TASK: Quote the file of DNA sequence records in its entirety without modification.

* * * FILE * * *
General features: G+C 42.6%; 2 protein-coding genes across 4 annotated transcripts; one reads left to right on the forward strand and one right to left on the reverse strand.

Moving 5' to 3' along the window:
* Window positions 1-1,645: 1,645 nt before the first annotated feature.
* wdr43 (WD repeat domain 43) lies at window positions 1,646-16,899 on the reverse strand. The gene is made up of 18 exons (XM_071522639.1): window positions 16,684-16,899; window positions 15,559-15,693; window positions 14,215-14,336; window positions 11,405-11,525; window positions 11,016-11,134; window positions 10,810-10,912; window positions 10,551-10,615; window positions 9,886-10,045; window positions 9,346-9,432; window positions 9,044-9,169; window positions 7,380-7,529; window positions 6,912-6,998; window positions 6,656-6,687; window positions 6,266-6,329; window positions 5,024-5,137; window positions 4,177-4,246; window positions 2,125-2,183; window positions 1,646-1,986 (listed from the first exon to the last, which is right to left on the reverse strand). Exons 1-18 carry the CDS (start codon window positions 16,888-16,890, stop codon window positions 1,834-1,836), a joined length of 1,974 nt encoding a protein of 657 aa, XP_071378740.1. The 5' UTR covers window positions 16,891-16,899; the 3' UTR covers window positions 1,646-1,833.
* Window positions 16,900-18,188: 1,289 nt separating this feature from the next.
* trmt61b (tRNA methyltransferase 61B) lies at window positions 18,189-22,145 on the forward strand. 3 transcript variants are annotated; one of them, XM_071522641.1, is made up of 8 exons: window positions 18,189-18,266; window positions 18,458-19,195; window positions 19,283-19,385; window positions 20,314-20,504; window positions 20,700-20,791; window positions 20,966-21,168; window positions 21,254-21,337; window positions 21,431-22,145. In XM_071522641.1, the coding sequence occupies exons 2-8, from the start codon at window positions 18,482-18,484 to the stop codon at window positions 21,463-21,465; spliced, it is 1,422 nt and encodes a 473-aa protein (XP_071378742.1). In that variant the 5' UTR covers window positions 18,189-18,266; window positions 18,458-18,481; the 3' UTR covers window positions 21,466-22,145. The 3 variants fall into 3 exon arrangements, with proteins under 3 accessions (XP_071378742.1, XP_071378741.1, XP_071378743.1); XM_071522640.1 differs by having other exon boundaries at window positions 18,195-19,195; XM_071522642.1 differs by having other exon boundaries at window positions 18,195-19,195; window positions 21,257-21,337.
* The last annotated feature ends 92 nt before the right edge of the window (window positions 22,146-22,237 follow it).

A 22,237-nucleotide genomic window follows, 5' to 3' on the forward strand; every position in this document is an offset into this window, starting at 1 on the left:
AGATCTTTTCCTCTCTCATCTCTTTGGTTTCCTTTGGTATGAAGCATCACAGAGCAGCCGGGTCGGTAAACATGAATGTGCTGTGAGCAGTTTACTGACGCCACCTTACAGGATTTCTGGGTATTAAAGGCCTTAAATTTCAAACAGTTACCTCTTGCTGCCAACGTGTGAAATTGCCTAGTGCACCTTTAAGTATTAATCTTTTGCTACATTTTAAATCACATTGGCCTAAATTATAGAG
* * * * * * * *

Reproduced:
General features: G+C 42.6%; 2 protein-coding genes across 4 annotated transcripts; one reads left to right on the forward strand and one right to left on the reverse strand.

Moving 5' to 3' along the window:
* Window positions 1-1,645: 1,645 nt before the first annotated feature.
* wdr43 (WD repeat domain 43) lies at window positions 1,646-16,899 on the reverse strand. The gene is made up of 18 exons (XM_071522639.1): window positions 16,684-16,899; window positions 15,559-15,693; window positions 14,215-14,336; window positions 11,405-11,525; window positions 11,016-11,134; window positions 10,810-10,912; window positions 10,551-10,615; window positions 9,886-10,045; window positions 9,346-9,432; window positions 9,044-9,169; window positions 7,380-7,529; window positions 6,912-6,998; window positions 6,656-6,687; window positions 6,266-6,329; window positions 5,024-5,137; window positions 4,177-4,246; window positions 2,125-2,183; window positions 1,646-1,986 (listed from the first exon to the last, which is right to left on the reverse strand). Exons 1-18 carry the CDS (start codon window positions 16,888-16,890, stop codon window positions 1,834-1,836), a joined length of 1,974 nt encoding a protein of 657 aa, XP_071378740.1. The 5' UTR covers window positions 16,891-16,899; the 3' UTR covers window positions 1,646-1,833.
* Window positions 16,900-18,188: 1,289 nt separating this feature from the next.
* trmt61b (tRNA methyltransferase 61B) lies at window positions 18,189-22,145 on the forward strand. 3 transcript variants are annotated; one of them, XM_071522641.1, is made up of 8 exons: window positions 18,189-18,266; window positions 18,458-19,195; window positions 19,283-19,385; window positions 20,314-20,504; window positions 20,700-20,791; window positions 20,966-21,168; window positions 21,254-21,337; window positions 21,431-22,145. In XM_071522641.1, the coding sequence occupies exons 2-8, from the start codon at window positions 18,482-18,484 to the stop codon at window positions 21,463-21,465; spliced, it is 1,422 nt and encodes a 473-aa protein (XP_071378742.1). In that variant the 5' UTR covers window positions 18,189-18,266; window positions 18,458-18,481; the 3' UTR covers window positions 21,466-22,145. The 3 variants fall into 3 exon arrangements, with proteins under 3 accessions (XP_071378742.1, XP_071378741.1, XP_071378743.1); XM_071522640.1 differs by having other exon boundaries at window positions 18,195-19,195; XM_071522642.1 differs by having other exon boundaries at window positions 18,195-19,195; window positions 21,257-21,337.
* The last annotated feature ends 92 nt before the right edge of the window (window positions 22,146-22,237 follow it).

A 22,237-nucleotide genomic window follows, 5' to 3' on the forward strand; every position in this document is an offset into this window, starting at 1 on the left:
AGATCTTTTCCTCTCTCATCTCTTTGGTTTCCTTTGGTATGAAGCATCACAGAGCAGCCGGGTCGGTAAACATGAATGTGCTGTGAGCAGTTTACTGACGCCACCTTACAGGATTTCTGGGTATTAAAGGCCTTAAATTTCAAACAGTTACCTCTTGCTGCCAACGTGTGAAATTGCCTAGTGCACCTTTAAGTATTAATCTTTTGCTACATTTTAAATCACATTGGCCTAAATTATAGAG